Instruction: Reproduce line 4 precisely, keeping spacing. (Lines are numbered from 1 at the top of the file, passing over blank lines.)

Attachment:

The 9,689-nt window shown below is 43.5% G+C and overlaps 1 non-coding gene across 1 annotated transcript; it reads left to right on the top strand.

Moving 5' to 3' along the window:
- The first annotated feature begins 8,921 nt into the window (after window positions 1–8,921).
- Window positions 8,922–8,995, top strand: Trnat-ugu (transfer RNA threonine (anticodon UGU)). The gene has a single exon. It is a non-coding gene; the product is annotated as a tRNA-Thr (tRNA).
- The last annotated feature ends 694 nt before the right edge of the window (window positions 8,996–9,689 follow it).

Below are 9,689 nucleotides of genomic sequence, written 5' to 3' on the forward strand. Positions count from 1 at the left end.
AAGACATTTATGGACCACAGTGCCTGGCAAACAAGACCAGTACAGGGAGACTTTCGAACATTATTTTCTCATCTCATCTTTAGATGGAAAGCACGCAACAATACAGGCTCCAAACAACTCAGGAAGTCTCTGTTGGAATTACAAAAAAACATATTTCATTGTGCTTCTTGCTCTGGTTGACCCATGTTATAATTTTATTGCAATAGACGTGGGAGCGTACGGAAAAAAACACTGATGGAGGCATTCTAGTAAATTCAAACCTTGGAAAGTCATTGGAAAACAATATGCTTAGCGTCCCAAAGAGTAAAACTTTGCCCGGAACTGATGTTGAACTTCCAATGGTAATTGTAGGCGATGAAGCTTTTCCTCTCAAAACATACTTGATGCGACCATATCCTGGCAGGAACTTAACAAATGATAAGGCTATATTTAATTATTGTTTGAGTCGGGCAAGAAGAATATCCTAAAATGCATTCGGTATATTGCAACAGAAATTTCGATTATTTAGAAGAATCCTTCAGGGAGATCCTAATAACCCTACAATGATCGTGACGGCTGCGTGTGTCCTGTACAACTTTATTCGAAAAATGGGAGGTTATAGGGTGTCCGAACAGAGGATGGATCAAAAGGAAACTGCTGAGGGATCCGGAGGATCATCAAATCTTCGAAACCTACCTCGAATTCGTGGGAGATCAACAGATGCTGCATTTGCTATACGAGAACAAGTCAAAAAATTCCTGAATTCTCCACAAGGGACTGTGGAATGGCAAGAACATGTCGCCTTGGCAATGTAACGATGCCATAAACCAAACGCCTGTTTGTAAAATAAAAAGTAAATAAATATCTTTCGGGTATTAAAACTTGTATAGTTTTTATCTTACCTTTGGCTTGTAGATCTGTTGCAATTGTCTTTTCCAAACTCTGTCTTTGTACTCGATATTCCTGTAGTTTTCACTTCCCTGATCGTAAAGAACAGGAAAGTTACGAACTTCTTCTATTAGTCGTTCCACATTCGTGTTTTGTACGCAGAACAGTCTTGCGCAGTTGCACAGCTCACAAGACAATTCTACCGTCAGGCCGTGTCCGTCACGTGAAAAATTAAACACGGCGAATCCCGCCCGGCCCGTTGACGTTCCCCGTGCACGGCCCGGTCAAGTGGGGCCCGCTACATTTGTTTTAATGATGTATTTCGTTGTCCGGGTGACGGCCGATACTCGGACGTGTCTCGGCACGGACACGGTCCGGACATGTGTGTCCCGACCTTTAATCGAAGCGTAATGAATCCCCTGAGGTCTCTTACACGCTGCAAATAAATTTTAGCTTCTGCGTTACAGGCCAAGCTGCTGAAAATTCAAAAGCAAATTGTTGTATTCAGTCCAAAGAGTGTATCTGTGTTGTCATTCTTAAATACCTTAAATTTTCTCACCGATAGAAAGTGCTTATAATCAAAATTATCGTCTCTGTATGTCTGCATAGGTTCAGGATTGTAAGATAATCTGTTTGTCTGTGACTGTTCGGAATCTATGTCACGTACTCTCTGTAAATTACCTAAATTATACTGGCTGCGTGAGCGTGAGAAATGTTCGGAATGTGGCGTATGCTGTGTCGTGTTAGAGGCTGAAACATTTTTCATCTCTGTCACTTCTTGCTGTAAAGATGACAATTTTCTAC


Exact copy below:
- Window positions 8,922–8,995, top strand: Trnat-ugu (transfer RNA threonine (anticodon UGU)). The gene has a single exon. It is a non-coding gene; the product is annotated as a tRNA-Thr (tRNA).